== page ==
I didn't take much notice when St. John's Episcopal Church here in town hired Imam Ibrahim Kazerooni to head up their Abrahamic Initiative. Sure, the guy was anti-Israel, but that didn't make him dangerous.
Then, I found some interesting, uh, reading material on the web, and went to go hear him speak yesterday.
First, the reading material. Kazerooni was chosen, pre 9/11, to translate a speech by the Ayatollah Mesbah Yazdi, Ayatollah to the Stars, or, in this case, the current President of Iran. Yes, that President of Iran. If you'd like to know more about the current theologician behind the throne, go here, or here.
Now, you might think that this is an academic translation, not really indicative of Kazerooni's beliefs. Guess again. It was at a public event, the Imam's voice is clearly full of reverence, and in any case, you don't just happen to get chosen for something like this because you can speak English. Islam, like Judaism, runs on the personal ties and confidence of its leaders, so suffice it to say that Yazdi knew what he was looking for. Go ahead and listen, with the text in front of you. (Corrections and amendments accepted.)
Then, there's this interview, with Homiletics Online, a leftish religious site dedicated - as near as I can tell - to the principle that Christians don't necessarily believe anything worth arguing over. Wherein you will find the following pearls of wisdom:
Number one, one has to start dealing with the premise that is used for such an argument. If we look around the world from Northern Ireland to Lebanon to the Far East, to South America, conflict exists between various religious communities. This violence is not unique to Islam. In Northern Ireland you have the Catholics and Protestants fighting each other. In the Balkans you had Christians on one side and Muslims on the other. In the Middle East you have Jewish-Muslim conflict, in India and Pakistan you have a Hindu and Muslim conflict.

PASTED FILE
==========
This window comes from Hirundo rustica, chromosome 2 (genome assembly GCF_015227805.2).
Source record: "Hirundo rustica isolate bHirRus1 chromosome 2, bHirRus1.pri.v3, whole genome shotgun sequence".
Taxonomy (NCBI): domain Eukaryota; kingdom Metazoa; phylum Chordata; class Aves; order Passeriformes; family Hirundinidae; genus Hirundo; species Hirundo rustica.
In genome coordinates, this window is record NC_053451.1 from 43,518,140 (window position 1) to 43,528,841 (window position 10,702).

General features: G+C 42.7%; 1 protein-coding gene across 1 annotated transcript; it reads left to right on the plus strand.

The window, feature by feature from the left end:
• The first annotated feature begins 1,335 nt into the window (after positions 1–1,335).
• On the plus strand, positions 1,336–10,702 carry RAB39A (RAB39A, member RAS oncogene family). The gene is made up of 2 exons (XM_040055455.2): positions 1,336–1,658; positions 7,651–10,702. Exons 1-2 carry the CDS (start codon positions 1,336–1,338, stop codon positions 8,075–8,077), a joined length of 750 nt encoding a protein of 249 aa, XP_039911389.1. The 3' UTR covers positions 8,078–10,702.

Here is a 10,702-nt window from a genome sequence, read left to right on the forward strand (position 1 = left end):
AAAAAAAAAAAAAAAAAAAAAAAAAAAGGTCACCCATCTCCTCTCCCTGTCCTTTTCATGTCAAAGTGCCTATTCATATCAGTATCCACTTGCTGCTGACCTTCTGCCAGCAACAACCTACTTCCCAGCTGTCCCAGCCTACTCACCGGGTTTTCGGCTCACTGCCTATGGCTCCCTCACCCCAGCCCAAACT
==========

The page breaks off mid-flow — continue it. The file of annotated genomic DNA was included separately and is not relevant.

So if we are trying to make a judgment based on contemporary events, I don’t think it is unique to Islam in particular.
OK, I'll give him Northern Ireland. City centers fenced off and searched, and nary a mosque in sight. But Latin American? Religious strife there pretty much ended with the last of the Inca converts, unless you want to count the uncontracted demolition of the Buenos Aires Jewish Community Center by, um, Iranians.
As for the rest of the conflicts, you might notice a certain common thread: Lebanon (Muslim-Christian, Sunni-Shiite), Far East (Philippines: Muslim separatists; Indonesia: Muslim separatists; Sri Lanka, Muslim separatists), Balkans (Muslim-Orthodox), Middle East (ok, Israel here, to be precise, Muslim-Jewish), India (Muslim-Hindu). So really, it's not just Muslims involved, but by and large, they're one of the dance partners.
And this qualifies as his defense.
He also claims that 1) Israel doesn't care about world opinion (if only!), that 2) Israel deliberately killed Rachel Corrie, 3) that moderate Muslims like himself don't get enough platforms to speak, 4) Hezbollah isn't really terrorist, because they were only killing Israelis.
Read the whole thing. And this is the guy who wants to bring understanding to the world.
Oh, right, him and the Mufti of Jerusalem.
Yesterday, one of the guests (not panelists) was the girl from MILA, who had defended this fellow's appearance and was surprised that the Jewish community wasn't shoulder-to-shoulder with them on it. She was there to promote the appearance this Friday of a Muslim comedian at DU. I'm sure he's a laugh riot. Shame he's performing on Shabbat.
Denver's Muslim community has been among the least radicalized around. Too bad these guys are getting a platform.
More about yesterday's appearance soon.
UPDATE: The Kopel/Carroll links have been fixed